Are you correctly testing smoke alarms?
Watch this video.
Archive for April 3, 2012
Are you correctly testing smoke alarms?
What if I told you it would be possible to slip an extra $180 in your pocket this year — and every year after that — and have a more comfortable home at the same time? That should be worth a trip to the home center, right?
A savings of $180 a year is what the U.S. Department of Energy estimates the average homeowner can achieve by installing and maintaining the settings on a programmable thermostat. And the great thing is, once the settings are programmed in, you can forget about them, so your house stays more comfortable, day and night, all year long.
Programmable thermostats are simple to understand. They control your home’s heating and/or cooling systems by adjusting them to specific preset temperatures at specific preset times. No more fiddling with temperatures or forgetting to turn the heat down when you go to bed or leave for work. Just set it and forget it.
The four different modes
Programmable thermostats have four different time and temperature modes programmed in, and that’s what makes them so convenient and easy to use:
Wake: This mode is used to select the time that you normally get up in the morning, and what temperature you want the house to be at that time.
Day: If you leave for work at a specific time, this setting will lower the heat down to a specific temperature and hold it there while you’re away. For air conditioning, it will raise the temperature setting and hold it there.
Evening: This setting is for when you return from work in the evening, and the thermostat will bring the temperature in the house back up to a comfortable level (or, in the case of air conditioning, down) before you get home.
Sleep: Set this time for when you normally go to bed. The thermostat will set the temperature down (or up for AC) to whatever level you set and hold it there until the Wake cycle kicks in again the following morning.
In addition to these four basic modes, there are overrides as well. You can tell the thermostat to temporarily override the program and raise or lower the heat or the air conditioning until the next cycle starts, for those times when you’re home and you want it a little warmer or cooler. There’s also a “hold temperature” mode for use when you’re on vacation, so you can set a higher- or lower-than-normal temperature while you’re gone and the thermostat will hold that indefinitely, regardless of the four different cycles.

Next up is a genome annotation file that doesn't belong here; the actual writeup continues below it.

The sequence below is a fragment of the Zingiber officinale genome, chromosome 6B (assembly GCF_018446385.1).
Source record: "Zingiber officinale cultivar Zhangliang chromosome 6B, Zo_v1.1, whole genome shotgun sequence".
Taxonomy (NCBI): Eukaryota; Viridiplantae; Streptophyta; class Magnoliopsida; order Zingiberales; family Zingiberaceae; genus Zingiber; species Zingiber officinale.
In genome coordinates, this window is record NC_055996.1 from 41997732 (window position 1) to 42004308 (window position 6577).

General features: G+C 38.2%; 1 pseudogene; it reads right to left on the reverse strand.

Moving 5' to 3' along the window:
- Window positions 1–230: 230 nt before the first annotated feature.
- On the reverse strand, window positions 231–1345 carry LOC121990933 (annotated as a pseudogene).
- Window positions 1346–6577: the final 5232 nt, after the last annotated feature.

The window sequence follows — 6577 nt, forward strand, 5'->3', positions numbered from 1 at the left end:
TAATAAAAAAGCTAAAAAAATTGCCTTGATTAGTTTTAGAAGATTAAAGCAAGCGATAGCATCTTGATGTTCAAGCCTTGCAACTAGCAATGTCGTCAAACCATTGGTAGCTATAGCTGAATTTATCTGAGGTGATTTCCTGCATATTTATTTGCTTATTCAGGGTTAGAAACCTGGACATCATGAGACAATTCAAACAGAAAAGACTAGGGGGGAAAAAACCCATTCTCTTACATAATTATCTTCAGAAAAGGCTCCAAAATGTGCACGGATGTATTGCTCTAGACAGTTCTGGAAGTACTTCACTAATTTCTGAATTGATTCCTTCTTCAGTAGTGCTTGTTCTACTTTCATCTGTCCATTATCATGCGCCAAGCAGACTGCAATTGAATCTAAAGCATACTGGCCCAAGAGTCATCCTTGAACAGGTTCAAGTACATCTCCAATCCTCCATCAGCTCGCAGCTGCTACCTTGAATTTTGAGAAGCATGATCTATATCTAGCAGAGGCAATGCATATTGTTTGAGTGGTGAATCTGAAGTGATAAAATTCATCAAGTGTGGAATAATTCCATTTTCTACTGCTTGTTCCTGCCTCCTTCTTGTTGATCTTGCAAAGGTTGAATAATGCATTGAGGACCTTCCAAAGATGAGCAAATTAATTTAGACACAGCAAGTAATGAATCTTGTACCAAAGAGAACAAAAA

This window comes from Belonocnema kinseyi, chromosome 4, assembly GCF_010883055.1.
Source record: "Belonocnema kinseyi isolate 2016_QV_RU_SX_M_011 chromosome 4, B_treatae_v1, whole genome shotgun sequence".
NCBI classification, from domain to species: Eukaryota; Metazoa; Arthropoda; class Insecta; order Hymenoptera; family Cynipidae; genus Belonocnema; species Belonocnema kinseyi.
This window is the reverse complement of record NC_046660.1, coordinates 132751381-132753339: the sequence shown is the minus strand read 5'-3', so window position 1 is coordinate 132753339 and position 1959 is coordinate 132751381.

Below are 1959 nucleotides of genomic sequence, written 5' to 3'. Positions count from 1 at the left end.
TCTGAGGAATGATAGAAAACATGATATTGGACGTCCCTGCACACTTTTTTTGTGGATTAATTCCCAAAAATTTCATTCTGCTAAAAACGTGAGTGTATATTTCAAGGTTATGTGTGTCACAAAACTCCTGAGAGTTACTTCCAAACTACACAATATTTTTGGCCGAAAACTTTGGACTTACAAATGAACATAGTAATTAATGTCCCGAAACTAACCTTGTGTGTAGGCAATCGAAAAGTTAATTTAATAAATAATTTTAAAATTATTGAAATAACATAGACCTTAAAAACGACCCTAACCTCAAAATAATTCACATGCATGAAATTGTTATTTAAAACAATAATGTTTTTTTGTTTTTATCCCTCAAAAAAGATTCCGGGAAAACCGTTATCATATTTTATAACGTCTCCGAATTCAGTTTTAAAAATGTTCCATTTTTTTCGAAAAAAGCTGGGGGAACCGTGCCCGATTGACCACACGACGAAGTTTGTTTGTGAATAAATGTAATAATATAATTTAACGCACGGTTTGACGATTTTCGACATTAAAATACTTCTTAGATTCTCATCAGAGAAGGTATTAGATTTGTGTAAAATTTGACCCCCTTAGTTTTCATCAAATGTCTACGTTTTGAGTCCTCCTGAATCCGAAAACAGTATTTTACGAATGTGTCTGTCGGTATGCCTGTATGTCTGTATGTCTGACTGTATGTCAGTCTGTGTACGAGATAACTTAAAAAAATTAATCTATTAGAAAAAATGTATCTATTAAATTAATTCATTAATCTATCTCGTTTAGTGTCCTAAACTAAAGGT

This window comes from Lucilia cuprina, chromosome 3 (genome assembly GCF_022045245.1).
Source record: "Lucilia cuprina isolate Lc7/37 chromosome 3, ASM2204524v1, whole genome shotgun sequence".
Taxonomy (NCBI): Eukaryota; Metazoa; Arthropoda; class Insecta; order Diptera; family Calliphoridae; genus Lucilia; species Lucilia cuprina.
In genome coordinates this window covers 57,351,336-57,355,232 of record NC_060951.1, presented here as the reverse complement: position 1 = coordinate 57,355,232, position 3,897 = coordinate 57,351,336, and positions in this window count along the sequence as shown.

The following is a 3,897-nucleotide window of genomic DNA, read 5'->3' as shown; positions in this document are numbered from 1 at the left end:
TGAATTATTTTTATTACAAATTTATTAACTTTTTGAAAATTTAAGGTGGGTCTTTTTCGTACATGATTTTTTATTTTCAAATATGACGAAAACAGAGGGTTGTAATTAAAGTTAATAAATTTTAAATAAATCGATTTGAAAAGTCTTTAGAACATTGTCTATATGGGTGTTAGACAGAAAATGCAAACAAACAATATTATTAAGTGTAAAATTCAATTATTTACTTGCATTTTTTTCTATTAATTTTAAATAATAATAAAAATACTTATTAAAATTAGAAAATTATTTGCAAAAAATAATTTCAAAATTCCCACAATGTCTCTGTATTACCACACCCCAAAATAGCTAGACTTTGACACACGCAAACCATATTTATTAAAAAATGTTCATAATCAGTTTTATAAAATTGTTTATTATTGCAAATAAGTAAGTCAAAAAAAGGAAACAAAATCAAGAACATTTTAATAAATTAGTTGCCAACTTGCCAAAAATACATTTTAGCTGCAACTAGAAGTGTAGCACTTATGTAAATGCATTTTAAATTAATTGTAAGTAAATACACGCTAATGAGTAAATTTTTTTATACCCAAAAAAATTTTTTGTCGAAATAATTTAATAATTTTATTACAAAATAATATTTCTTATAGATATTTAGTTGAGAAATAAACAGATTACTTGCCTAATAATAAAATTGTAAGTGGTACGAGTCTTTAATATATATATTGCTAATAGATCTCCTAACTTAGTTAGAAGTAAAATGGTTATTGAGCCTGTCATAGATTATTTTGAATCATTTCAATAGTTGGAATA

Four different models fit your lifestyle
There are four basic types of programmable thermostats available, depending on the needs of your particular lifestyle:
7-day: The 7-day model allows you to program the four modes individually for each day of the week, and often with different settings within each of the modes. These models allow you the most flexibility, and are the best choice if you work odd hours, multiple shifts, have children at home at different hours, or otherwise keep a schedule that’s not really consistent. As you might imagine, 7-day thermostats are the most complicated to program initially, and are typically the most expensive of the four types of thermostats.
5-1-1-day: A 5-1-1 thermostat is for people who keep a pretty consistent schedule during the week, but want some flexibility on the weekends. The thermostat can be set up for five days all the same, typically Monday through Friday, and then Saturday and Sunday can each be set up with individual programs.
5-2-day: These thermostats provide for one set of program settings for the five weekdays, and a second set of program settings for the weekend.
1-week: These thermostats are the least flexible, so consequently they’re the easiest to program and typically the least expensive to purchase. They have all four modes, but utilize the same time and temperature settings for all seven days of the week. They’re a great choice if you’re retired, or for anyone who’s home most of the time.
Cost and installation
Programmable thermostats are available in both low-voltage and line-voltage models, and range in price from around $35 to more than $300. In addition to the features described above, there are other bells and whistles, including wireless operation, exterior temperature connections, dirty-filter warnings, low-battery warnings, and more.
Many of these thermostats are designed for do-it-yourself installation, with clear instructions and only basic tool requirements. Most require that you simply remove wires from the existing thermostat and reconnect them to the new thermostat. However, some of the more sophisticated thermostats can have multiple wire connections and complicated settings, and require professional installation. If you have any questions or concerns, discuss them with the dealer where you purchase the thermostat or with a licensed HVAC contractor prior to beginning the installation.
By Paul Bianchina